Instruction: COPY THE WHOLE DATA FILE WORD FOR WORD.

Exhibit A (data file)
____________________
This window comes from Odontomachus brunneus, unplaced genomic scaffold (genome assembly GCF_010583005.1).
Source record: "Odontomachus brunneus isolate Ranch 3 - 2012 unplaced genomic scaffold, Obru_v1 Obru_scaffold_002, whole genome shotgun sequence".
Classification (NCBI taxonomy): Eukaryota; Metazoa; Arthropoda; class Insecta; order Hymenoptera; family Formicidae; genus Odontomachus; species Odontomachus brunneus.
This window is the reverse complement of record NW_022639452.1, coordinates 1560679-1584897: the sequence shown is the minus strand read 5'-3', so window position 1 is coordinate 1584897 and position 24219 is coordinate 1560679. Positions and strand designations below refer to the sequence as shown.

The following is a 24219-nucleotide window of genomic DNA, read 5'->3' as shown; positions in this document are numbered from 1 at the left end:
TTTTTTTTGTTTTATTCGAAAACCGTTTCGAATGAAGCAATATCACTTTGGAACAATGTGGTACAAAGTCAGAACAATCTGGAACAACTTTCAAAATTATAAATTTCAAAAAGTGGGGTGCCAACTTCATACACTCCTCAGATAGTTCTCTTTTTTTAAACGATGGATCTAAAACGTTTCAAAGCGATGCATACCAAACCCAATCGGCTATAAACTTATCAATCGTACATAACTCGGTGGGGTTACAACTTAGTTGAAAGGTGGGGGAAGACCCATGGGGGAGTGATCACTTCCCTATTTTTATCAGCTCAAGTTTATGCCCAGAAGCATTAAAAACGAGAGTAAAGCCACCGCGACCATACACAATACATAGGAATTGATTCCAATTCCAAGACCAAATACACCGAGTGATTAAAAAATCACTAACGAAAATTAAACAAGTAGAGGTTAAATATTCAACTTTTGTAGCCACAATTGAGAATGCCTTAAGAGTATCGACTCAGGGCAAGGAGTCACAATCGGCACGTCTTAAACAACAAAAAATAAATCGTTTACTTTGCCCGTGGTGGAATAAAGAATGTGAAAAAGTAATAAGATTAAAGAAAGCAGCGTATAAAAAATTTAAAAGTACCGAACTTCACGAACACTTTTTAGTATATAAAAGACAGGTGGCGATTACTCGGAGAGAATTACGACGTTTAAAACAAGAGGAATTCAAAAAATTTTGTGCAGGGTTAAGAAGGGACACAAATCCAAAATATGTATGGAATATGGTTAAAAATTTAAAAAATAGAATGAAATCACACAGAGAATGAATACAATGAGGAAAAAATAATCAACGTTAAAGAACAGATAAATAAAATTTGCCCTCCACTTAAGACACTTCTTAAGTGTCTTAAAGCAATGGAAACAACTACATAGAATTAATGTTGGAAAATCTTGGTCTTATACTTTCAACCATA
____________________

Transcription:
This window comes from Odontomachus brunneus, unplaced genomic scaffold (genome assembly GCF_010583005.1).
Source record: "Odontomachus brunneus isolate Ranch 3 - 2012 unplaced genomic scaffold, Obru_v1 Obru_scaffold_002, whole genome shotgun sequence".
Classification (NCBI taxonomy): Eukaryota; Metazoa; Arthropoda; class Insecta; order Hymenoptera; family Formicidae; genus Odontomachus; species Odontomachus brunneus.
This window is the reverse complement of record NW_022639452.1, coordinates 1560679-1584897: the sequence shown is the minus strand read 5'-3', so window position 1 is coordinate 1584897 and position 24219 is coordinate 1560679. Positions and strand designations below refer to the sequence as shown.

The following is a 24219-nucleotide window of genomic DNA, read 5'->3' as shown; positions in this document are numbered from 1 at the left end:
TTTTTTTTGTTTTATTCGAAAACCGTTTCGAATGAAGCAATATCACTTTGGAACAATGTGGTACAAAGTCAGAACAATCTGGAACAACTTTCAAAATTATAAATTTCAAAAAGTGGGGTGCCAACTTCATACACTCCTCAGATAGTTCTCTTTTTTTAAACGATGGATCTAAAACGTTTCAAAGCGATGCATACCAAACCCAATCGGCTATAAACTTATCAATCGTACATAACTCGGTGGGGTTACAACTTAGTTGAAAGGTGGGGGAAGACCCATGGGGGAGTGATCACTTCCCTATTTTTATCAGCTCAAGTTTATGCCCAGAAGCATTAAAAACGAGAGTAAAGCCACCGCGACCATACACAATACATAGGAATTGATTCCAATTCCAAGACCAAATACACCGAGTGATTAAAAAATCACTAACGAAAATTAAACAAGTAGAGGTTAAATATTCAACTTTTGTAGCCACAATTGAGAATGCCTTAAGAGTATCGACTCAGGGCAAGGAGTCACAATCGGCACGTCTTAAACAACAAAAAATAAATCGTTTACTTTGCCCGTGGTGGAATAAAGAATGTGAAAAAGTAATAAGATTAAAGAAAGCAGCGTATAAAAAATTTAAAAGTACCGAACTTCACGAACACTTTTTAGTATATAAAAGACAGGTGGCGATTACTCGGAGAGAATTACGACGTTTAAAACAAGAGGAATTCAAAAAATTTTGTGCAGGGTTAAGAAGGGACACAAATCCAAAATATGTATGGAATATGGTTAAAAATTTAAAAAATAGAATGAAATCACACAGAGAATGAATACAATGAGGAAAAAATAATCAACGTTAAAGAACAGATAAATAAAATTTGCCCTCCACTTAAGACACTTCTTAAGTGTCTTAAAGCAATGGAAACAACTACATAGAATTAATGTTGGAAAATCTTGGTCTTATACTTTCAACCATA